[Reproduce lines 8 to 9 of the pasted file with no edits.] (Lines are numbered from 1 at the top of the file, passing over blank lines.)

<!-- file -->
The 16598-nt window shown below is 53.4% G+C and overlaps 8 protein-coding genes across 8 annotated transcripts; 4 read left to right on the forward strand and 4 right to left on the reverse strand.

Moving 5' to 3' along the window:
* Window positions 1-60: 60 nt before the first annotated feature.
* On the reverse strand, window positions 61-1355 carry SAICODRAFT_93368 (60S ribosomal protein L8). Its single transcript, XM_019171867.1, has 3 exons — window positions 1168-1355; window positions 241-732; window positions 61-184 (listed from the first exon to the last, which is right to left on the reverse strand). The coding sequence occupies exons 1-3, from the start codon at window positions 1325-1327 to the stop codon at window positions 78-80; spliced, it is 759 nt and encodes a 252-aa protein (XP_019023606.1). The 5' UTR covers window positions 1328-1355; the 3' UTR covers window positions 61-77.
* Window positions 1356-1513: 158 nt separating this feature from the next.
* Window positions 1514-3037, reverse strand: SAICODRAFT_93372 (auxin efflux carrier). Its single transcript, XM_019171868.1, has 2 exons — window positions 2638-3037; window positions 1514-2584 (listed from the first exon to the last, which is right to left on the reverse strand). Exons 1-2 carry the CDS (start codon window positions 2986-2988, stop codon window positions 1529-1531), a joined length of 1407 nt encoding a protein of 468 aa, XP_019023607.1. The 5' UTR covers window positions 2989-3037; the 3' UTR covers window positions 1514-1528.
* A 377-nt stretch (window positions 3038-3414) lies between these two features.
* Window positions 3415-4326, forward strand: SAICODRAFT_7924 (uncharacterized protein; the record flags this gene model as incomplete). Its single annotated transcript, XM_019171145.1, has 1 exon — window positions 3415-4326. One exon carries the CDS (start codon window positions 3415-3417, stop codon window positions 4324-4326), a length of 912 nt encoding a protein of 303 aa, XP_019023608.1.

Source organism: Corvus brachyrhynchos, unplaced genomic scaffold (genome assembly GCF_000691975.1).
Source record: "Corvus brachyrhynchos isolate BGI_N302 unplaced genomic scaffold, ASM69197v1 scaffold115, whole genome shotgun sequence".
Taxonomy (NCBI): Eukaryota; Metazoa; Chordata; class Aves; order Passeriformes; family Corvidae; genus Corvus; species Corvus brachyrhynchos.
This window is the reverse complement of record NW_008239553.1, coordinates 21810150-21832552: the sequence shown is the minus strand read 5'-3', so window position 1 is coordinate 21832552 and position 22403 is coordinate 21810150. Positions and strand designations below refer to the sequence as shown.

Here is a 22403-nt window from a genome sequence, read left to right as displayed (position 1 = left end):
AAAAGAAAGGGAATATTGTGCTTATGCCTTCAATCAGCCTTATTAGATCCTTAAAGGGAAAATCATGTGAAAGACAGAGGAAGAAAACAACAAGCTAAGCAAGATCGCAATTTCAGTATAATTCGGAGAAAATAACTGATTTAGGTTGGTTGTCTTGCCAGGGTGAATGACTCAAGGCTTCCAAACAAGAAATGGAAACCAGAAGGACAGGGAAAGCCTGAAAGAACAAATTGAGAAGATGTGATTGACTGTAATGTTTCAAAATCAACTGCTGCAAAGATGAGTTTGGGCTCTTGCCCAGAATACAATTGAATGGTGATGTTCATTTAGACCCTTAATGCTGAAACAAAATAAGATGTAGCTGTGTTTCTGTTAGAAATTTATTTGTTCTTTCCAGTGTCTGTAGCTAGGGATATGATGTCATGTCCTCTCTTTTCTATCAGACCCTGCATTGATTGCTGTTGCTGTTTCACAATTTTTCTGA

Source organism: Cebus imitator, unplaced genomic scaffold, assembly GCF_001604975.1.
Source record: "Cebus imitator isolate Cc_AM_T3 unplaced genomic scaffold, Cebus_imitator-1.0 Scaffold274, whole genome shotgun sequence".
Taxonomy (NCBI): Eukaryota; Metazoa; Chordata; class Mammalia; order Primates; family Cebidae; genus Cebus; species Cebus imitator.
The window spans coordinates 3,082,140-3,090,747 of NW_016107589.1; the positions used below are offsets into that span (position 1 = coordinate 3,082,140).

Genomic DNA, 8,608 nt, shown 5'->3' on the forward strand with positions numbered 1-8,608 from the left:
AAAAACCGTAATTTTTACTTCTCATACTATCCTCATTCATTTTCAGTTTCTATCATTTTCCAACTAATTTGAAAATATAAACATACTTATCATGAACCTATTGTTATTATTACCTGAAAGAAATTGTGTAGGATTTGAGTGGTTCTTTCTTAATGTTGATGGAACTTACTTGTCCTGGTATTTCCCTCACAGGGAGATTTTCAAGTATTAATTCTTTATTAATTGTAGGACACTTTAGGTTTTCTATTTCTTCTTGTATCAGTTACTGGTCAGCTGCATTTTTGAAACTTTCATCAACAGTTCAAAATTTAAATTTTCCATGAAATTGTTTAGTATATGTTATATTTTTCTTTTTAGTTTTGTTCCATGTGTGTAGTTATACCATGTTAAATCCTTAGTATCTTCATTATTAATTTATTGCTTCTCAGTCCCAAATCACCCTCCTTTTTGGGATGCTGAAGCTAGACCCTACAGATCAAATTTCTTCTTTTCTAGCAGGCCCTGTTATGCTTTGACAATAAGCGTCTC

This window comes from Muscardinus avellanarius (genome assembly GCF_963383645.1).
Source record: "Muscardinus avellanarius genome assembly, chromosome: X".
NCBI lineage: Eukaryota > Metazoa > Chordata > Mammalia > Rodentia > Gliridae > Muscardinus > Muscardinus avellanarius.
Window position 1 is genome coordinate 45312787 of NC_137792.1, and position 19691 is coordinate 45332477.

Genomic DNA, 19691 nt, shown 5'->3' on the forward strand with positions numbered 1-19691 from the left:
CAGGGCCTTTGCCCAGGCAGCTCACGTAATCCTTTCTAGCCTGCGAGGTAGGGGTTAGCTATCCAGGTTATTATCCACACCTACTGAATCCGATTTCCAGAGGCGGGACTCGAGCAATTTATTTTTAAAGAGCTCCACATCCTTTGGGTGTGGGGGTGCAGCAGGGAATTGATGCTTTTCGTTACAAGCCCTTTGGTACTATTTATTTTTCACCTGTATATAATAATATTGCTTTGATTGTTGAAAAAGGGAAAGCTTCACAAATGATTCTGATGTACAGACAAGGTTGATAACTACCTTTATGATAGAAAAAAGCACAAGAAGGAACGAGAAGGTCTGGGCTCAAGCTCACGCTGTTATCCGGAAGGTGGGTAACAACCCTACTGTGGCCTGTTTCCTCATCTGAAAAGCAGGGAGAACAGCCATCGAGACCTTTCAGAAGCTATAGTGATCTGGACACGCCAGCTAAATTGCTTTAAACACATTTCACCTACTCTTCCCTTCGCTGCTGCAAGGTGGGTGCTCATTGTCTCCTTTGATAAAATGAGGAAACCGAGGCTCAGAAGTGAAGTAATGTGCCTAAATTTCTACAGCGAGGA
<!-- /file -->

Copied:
* Window positions 3415-4326, forward strand: SAICODRAFT_7924 (uncharacterized protein; the record flags this gene model as incomplete). Its single annotated transcript, XM_019171145.1, has 1 exon — window positions 3415-4326. One exon carries the CDS (start codon window positions 3415-3417, stop codon window positions 4324-4326), a length of 912 nt encoding a protein of 303 aa, XP_019023608.1.

Source organism: Corvus brachyrhynchos, unplaced genomic scaffold (genome assembly GCF_000691975.1).